Fast forward to January 16th, 2012—myself, some close peers, and colleagues in Physical Therapy are attending the Advocacy Forum put on by the Florida Physical Therapy Association (FPTA) in Tallahassee, Florida.
The 2012 FPTA Advocacy Forum was a success.
The forum allowed students and clinicians to learn more about the political process, how to advocate for our profession culminating with attendees having the opportunity to observe our own bill navigate a key House committee.
The bill passed unanimously in the Health and Human Services Quality sub-committee. The advancement of our bill that day has created a ripple effect. The result forwards the ultimate goal of allowing new graduates to practice while waiting to sit for board exams, but also splashes into important directions relating to the association’s future.
Equally important is the impact on the dozen physical therapy students in attendance at the capital in concert with the excitement from those students still in class on the home front who were kept notified through social media. Representing the future of the profession, we have truly seen democracy at work . . . .SO EXCITING.
Temporary licensure was re-exposed by a student this September to the FPTA in Orlando at a district caucus during the association’s annual conference. At the general assembly gathering the next day, University of St. Augustine students were recognized for raising $1000 for PT-PAC. Soon thereafter we each witnessed the organization quickly vote in support to pursue the legislature. Furthermore, not only did students witness their dollars at work, the receptiveness by the practicing clinicians to the idea served as justification and encouragement to students who do not think their voice could be heard. It further served as validation to those individuals who moan and grumble on the fees for FPTA/APTA membership they pay.
Here we are today, spearheaded by young professionals who juggle the rigors of doctoral education and sacrifice valuable study time (more importantly free time) to advocate for their trade. I felt as proud as when I had received my acceptance letter to PT school as the number of students at the advocacy forum exceeded the amount of practicing clinicians.
Thank you for making a difference.
The undulation of the Temporary Licensure stone thrown into the pool of politics is further seen in the development of the organization’s relationship with Tallahassee. We have made headway not only with our sponsors in the House (Rep. Tom Goodson) and in the Senate (Senator Bill Montford), but also with Doctor of Osteopathic Medicine Ronald Renuart, the vice chair of the Health and Human Services Quality Subcommittee. Eric Chaconas, PT, DPT, FAAOMPT and I were introduced to “Doc” Renuart in Jacksonville last fall.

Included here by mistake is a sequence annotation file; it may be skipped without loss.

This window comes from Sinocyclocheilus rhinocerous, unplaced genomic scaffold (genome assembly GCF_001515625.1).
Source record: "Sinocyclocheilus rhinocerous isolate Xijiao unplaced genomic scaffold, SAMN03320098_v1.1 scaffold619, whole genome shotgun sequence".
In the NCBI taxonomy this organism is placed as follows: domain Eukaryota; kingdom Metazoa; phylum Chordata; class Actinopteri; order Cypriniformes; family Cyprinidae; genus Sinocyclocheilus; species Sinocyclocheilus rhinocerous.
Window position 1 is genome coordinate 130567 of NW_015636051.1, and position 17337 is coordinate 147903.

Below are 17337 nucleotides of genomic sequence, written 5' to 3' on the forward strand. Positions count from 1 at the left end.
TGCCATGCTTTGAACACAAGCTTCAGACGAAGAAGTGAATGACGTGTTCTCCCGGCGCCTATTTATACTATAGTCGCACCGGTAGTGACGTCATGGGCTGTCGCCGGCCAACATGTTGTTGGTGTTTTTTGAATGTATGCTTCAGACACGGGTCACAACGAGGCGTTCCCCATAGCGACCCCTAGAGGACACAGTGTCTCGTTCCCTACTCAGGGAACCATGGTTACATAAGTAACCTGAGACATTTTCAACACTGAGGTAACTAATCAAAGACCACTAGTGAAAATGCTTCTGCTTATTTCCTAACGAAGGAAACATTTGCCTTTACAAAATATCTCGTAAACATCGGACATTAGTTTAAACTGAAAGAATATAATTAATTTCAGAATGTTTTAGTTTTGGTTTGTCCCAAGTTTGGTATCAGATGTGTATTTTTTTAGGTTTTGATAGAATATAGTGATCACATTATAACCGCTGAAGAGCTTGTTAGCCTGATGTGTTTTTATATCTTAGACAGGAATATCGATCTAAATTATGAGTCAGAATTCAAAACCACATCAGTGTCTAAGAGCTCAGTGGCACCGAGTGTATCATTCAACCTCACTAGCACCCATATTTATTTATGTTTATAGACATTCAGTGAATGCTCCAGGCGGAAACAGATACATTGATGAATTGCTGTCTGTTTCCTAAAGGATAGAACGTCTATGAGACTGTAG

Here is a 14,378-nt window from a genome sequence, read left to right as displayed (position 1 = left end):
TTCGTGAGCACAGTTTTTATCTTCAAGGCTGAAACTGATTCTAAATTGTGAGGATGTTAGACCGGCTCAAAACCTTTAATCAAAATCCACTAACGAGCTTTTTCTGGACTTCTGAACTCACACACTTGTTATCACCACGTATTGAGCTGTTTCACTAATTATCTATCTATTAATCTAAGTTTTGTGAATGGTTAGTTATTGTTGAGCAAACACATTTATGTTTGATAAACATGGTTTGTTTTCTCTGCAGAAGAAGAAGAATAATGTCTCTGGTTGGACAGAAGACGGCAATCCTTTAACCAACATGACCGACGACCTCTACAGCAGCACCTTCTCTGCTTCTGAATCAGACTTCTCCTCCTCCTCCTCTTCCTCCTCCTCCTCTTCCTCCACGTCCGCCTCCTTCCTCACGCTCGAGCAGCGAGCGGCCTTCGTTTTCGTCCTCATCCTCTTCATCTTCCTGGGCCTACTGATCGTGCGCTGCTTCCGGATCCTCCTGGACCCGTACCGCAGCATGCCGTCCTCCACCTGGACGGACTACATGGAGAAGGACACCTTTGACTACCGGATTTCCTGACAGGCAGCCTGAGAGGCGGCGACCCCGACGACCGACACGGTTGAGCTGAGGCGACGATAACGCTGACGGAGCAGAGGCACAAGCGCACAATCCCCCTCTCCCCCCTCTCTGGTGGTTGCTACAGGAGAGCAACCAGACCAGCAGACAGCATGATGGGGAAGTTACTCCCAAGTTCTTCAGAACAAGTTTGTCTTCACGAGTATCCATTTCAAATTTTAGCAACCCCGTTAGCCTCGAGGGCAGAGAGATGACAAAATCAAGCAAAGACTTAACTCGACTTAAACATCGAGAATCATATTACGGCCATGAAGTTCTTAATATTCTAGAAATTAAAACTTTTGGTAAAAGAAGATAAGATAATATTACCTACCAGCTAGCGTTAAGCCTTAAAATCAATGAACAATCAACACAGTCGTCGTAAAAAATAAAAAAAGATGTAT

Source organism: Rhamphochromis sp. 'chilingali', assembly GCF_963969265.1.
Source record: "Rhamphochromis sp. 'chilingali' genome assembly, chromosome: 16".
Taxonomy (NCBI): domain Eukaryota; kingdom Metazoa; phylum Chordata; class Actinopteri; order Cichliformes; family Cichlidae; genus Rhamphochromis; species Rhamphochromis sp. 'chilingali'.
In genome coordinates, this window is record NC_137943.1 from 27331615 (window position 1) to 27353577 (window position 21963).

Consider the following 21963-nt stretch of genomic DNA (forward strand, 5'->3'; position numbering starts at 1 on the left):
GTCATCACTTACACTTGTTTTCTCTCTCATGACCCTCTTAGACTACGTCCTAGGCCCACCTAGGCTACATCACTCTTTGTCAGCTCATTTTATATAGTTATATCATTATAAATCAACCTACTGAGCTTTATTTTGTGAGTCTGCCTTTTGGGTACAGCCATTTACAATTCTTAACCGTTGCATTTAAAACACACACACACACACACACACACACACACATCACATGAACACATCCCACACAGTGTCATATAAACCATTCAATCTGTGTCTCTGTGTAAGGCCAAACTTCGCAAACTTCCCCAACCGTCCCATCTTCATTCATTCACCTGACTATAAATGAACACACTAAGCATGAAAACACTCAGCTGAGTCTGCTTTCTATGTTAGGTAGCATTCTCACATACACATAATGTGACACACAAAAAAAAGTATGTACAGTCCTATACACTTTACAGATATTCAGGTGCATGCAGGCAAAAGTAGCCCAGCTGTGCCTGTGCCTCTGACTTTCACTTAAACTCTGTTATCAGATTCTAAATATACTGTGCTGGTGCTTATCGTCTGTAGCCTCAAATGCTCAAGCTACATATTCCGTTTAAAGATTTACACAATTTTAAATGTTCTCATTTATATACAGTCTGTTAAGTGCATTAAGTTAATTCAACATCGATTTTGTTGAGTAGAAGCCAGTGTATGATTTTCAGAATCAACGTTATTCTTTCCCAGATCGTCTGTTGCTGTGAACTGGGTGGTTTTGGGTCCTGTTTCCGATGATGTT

The receptiveness from Representative Renuart that day left me feeling that the FPTA would have a tough road ahead of them. However; Rep. Renuart was in full support of our bill on Tuesday arguing that Florida produces great physical therapists and we need to keep them here!
Anything is possible. We need to keep the swell that we have created this January 2012 session from turning into a tsunami headed in our own direction.
The day was a success. I am not looking at the glass optimistically as if it were half full. I am certainly not looking at the glass pessimistically as if it were half empty. I am however looking at the glass opportunistically; to drink it. Simply put, as a member of the FPTA, we need to evaluate and reflect our triumphs and mishaps. The organization, location, and presentations given during the advocacy training were terrific. Awesome hotel, food, excellent support information, and presentations that were interesting, helpful, and informative.
However, our sponsor in the House thought we were massage therapists. At one point, I had to explain to him that physical therapists were to bones and muscles as dentists were to gums and teeth so he would stop raving about the massages he has had before. He was good for a non-controversial issue, but what about direct access or dry needling? He clearly did not know the field.
There were many questions that could have been anticipated (dates, how it was before, why tests dates) but had to be answered by several different individuals because one could not fully articulate the nuances of our field. In fairness, legislators are bombarded with issues from hundreds of fields; the education of our elected officials is our job. The advancement of our bill that day has created a ripple effect that shouldn’t be left unrecognized.
I read a blog by Mike Reinold, a physical therapist that I hope to meet someday, and Head Athletic Trainer/Assistant Director of Medical Services for the Boston Red Sox. The article highlighted the common adage used in physical therapy called the “kinetic chain.” Dr. Reinold’s focal point was that far too often the body is more analogous to a ripple in the water with some parts not following the notion “a chain is only as strong as its weakest link”. He noted that the body follows a “kinetic ripple.”
My extreme love for Anatomy and Biomechanics was put on the back burner, for I found the ripple synonymous with our progress in the state capital on January 17th. I was intrigued in that the correlation heads in all directions. Perhaps we can all look further into Temporary licensure in that not only does the legislation create jobs for new graduates, but also lays the foundation for the future of young practitioners, their involvement, and the success for the organization at the Capital. FPTA staff, students and clinicians…stay diligent, because you never know what’s over the next wave.
Leighton Peavler, SPT, FPTA, GAC
Student Representative, University of St. Augustine for Health Sciences
For comments and questions, please do not hesitate to contact Leighton at LeightonPeavler@gmail.com